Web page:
LOS ANGELES CA - OCTOBER 26: Steve Blake #5 of the Los Angeles Lakers fights for a rebound with Brad Miller #52 of the Houston Rockets during their opening night game at Staples Center on October 26 2010 in Los Angeles California. NOTE TO USER: User expressly acknowledges and agrees that by downloading and or using this photograph User is consenting to the terms and conditions of the Getty Images License Agreement. (Photo by Jeff Gross/Getty Images)
As we look back on Daryl Morey's past moves every Wednesda
With Yao Ming coming back and Aaron Brooks coming off a breakout campaign, there was plenty of reason for optimism in Houston in the summer of 2010. However, given that Yao's legs hadn't lasted him a full season since 2005, the Rockets had decided to limit Yao's minutes, officially announcing the decision in September.
Though the Rockets hadn't committed to cutting Yao's minutes back as heavily as they did in September, they still had a pretty good idea that they needed a legitimate backup plan for Yao, with Dikembe Mutombo retiring after his knee injury against Portland.
Thus, Brad Miller came into play. The reports of the Rockets and Miller's mutual interest had been mounting well before the free agency period, so when the Rockets agreed with Miller on July 18th, it was of little surprise.
Jump as we analyze the move!
This is what Miller had to say about why he signed in Houston:
It's my favorite coach [Adelman] I've ever played for. I know [Martin] real well from our Sacramento days. Luis [Scola] had a heck of a year. And I finally get to play with Yao [Ming] instead of guarding his big butt. The team is pretty solid.
Hearing that Miller had signed was not surprising. What did puzzle a few people was the price: 3 years and $15 million, a figure that seemed a lot for a team that had balked at giving more than that amount to Marcin Gortat a season before.
In his first season with the team, Miller actually played quite well. Some people will tell you otherwise because they didn't appreciate Miller's athletic drives to the hoop that were sometimes unfruitful, but his overall statistical production indicated that Miller was revitalized by the move.
On opening night against Los Angeles, he flashed those passing skills that got him a $15 million contract:
Though he sometimes came to games looking like he had had a few too many of Wendy's chili cheese fries before warmups, there was no denying his contributions. He was arguably the best passer on the team, and he blew up at random intervals, giving the Rockets no choice but to play him. In December, he scored 105 points, with over 40% of them coming in two of the fifteen games that month.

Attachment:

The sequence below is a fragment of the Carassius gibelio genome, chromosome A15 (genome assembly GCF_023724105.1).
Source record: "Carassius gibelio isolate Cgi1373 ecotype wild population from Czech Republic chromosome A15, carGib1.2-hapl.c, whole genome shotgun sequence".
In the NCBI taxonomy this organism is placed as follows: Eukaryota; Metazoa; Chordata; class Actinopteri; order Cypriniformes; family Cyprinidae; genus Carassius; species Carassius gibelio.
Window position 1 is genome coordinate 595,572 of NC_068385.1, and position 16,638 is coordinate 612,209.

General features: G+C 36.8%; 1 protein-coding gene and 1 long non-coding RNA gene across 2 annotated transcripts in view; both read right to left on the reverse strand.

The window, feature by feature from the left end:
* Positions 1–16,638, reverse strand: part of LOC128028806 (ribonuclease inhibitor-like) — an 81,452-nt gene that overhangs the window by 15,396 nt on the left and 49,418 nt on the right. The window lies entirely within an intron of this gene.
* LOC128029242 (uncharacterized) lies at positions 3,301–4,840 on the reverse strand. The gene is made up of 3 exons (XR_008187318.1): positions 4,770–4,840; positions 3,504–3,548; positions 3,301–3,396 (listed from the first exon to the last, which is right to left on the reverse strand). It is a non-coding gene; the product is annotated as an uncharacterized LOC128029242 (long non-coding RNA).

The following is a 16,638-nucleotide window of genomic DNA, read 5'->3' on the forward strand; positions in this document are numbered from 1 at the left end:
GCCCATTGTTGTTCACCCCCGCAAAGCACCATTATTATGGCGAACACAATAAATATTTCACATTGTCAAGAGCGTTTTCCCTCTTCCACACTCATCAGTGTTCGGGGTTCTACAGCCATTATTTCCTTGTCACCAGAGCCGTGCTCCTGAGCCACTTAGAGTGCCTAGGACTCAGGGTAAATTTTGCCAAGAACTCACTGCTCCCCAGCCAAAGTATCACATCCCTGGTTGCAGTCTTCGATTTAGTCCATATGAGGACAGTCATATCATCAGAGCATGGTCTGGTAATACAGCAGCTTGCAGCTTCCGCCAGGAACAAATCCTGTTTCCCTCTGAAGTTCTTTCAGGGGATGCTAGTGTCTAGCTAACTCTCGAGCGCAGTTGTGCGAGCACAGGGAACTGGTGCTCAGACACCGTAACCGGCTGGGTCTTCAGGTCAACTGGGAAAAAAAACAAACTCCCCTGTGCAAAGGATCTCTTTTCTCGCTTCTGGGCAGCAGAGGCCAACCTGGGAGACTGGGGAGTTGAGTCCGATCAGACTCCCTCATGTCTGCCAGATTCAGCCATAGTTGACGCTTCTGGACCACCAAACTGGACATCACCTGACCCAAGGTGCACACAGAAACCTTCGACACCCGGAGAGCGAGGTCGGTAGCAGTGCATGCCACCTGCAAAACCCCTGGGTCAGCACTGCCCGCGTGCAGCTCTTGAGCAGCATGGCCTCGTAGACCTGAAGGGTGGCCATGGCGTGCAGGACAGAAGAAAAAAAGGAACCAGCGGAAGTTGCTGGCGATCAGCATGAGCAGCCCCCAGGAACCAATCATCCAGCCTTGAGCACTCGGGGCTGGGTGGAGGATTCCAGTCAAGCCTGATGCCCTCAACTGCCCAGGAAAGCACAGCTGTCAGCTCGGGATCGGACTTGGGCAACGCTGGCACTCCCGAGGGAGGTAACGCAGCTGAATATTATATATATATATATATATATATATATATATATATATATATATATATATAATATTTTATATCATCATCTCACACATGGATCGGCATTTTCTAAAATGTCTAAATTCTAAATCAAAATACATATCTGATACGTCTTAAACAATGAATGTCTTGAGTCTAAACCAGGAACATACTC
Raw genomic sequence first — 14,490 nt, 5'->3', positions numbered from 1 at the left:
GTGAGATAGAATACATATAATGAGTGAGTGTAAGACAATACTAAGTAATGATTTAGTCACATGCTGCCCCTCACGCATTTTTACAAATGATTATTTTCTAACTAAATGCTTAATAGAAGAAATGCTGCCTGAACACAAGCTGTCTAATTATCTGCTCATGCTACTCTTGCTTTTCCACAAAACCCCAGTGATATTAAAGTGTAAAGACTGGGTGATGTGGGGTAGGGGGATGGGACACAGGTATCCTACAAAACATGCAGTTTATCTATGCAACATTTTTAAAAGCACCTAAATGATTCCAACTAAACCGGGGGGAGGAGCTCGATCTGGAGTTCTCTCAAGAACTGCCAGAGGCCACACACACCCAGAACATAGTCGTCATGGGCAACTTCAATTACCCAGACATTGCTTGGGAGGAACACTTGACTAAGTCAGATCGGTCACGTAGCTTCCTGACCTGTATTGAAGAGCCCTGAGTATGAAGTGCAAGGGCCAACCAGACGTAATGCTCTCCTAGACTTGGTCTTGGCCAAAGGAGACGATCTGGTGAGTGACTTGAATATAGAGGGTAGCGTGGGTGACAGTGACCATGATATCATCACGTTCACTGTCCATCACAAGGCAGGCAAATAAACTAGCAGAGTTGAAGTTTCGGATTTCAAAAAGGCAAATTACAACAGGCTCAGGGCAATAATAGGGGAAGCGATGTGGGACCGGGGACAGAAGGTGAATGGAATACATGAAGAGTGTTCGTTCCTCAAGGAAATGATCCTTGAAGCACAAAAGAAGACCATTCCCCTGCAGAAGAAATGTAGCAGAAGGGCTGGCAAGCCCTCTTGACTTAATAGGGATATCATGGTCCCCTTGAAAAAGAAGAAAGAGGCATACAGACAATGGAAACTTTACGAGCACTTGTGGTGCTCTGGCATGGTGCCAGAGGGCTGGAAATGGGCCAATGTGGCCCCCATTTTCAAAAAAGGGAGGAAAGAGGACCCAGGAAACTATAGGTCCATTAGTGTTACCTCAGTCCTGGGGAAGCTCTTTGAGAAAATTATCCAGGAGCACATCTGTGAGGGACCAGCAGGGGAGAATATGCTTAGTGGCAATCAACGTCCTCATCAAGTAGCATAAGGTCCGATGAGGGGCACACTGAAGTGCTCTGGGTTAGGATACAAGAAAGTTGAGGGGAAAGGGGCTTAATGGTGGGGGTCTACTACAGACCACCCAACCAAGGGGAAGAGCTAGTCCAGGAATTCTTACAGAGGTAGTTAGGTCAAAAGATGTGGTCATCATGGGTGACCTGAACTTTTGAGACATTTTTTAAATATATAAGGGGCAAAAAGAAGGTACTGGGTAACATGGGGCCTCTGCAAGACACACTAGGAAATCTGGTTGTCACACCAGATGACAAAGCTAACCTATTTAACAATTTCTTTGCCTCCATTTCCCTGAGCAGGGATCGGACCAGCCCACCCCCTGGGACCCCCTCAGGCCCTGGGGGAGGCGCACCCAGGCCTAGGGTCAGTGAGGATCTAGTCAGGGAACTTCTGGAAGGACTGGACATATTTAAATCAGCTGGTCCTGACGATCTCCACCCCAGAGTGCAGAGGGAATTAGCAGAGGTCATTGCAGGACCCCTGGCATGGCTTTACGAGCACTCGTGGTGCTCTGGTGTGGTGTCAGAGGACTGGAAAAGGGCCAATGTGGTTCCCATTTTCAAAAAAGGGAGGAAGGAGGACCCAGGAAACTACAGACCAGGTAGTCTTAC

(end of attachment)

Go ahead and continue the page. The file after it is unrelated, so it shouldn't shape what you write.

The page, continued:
At the end of the season, Miller's individual performance had been quite strong, but it was clear that his future was not with the Rockets. Yao Ming was gone for good, and Miller needed microfracture surgery. With the team looking to get younger, the Rockets flipped Miller, a pair of first round picks, and a second round pick (that they'd later buy back) for Jonny Flynn and the #20 selection (Donatas Motiejunas). Flynn would have an unimpressive season with the Rockets and traded in the Marcus Camby deal.
The more and more we look back at Daryl Morey's history, a pattern emerges that identifies Morey's weakness: free agency. Whether it was Trevor Ariza, Brent Barry, Steve Francis, or Miller, Morey signed a number of deals that look bad in hindsight as he tried to build a solid roster of role players around Yao and McGrady. What is also consistent is that the deals were either not prohibitive long term (Barry and Francis) or Morey cut bait on the deals painlessly to avoid being stuck with them.
I hate to sound like a broken record, but this is yet another example of a move the Rockets made in the context of the Yao Ming era that simply did not make sense without him. That's why Morey was so quick to move him, and why the move was still the correct move then. If Yao had stayed healthy, this team would've needed a legit backup if they wanted to advance in the playoffs, and that's what Miller was.
This also makes me feel a lot better about the Jeremy Lin and Omer Asik deals. Morey is extremely calculating, especially when a deal sacrifices long term flexibility, and you have to believe that Morey knows he can get out of each contract if Lin or Asik doesn't perform. Lin is a marketing dynamo with exciting skills and every contender could always use a big man with elite defensive and rebounding chops.
But for now, let's remember Brad Miller, for his excellent passing, his undying passion for driving to the rim, and most of all, for his amazing variety of camo gear.